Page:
8 Steps to Safely Manage an NFL Season During Coronavirus

The NFL has continuously stated that they are ready for a 2020 season. However, a professional season in the midst of a global pandemic is uncharted territory. Along with many others, I have huge concerns behind an NFL season. And as of now, the NFL has not addressed these concerns. This article will address some of my concerns while offering solutions to mitigate player risk.

Need for a Bubble

The main issue I see in the NFL’s  2020 plan is the lack of a bubble. Players are required to attend live training camp practices but are free to go home to a normal life.  This plan is concerning given the difficulty in monitoring the player’s personal lives. In contrast, the NBA is holding training camp and the season in a bubble, dramatically lowering their player’s exposure to the outside world.  The bubble is appealing because you have some level of control over player interactions. Without a bubble, you have no control of player interactions outside facilities.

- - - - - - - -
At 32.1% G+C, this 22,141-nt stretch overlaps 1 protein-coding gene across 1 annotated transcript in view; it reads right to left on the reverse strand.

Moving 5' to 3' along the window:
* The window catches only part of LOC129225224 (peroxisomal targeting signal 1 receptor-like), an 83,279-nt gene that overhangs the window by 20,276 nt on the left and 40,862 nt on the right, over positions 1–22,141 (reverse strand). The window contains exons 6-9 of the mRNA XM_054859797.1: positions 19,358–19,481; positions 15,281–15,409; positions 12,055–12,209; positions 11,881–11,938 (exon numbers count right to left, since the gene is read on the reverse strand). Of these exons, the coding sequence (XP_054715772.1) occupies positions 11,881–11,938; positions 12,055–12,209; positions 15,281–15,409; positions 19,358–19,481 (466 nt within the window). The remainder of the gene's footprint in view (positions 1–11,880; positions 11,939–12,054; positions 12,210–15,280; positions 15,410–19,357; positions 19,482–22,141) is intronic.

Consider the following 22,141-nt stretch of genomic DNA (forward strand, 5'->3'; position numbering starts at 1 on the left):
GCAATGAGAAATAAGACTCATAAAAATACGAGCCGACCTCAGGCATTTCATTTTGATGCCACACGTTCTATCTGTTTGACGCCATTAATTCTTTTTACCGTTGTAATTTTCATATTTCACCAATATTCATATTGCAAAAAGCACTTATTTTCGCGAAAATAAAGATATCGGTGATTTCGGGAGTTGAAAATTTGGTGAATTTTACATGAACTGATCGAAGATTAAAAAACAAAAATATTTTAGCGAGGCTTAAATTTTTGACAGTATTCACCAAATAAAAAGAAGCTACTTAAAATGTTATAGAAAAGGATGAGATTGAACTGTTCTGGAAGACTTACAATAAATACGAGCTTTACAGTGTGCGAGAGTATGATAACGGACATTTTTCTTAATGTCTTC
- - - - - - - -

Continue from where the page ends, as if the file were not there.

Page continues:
With the NFL’s plan, training camp will be held in current team facilities. However, If players aren’t being tightly monitored after they leave their training facilities, they could bring the virus to the team. Also, the virus has an incubation period anywhere between 7 and 14 days. If a player gets the virus in training camp, it could spread throughout the team close to the start of the season.

The hard task for the NFL is that they don’t have the capacity to hold players in an isolated bubble environment. Fields are much larger than courts, and there aren’t too many facilities with 20+ professional-grade fields, equipment, weight rooms, and dining halls. The NBA acted swiftly to reserve Disney World Orlando for its 2020 season. The NFL was not so lucky and is forced to have individual team’s police their players. This is problematic, to say the least. Given the NFL won’t find a bubble, they should do everything in their power to ensure the following concerns are properly addressed.

Expand the Practice Squad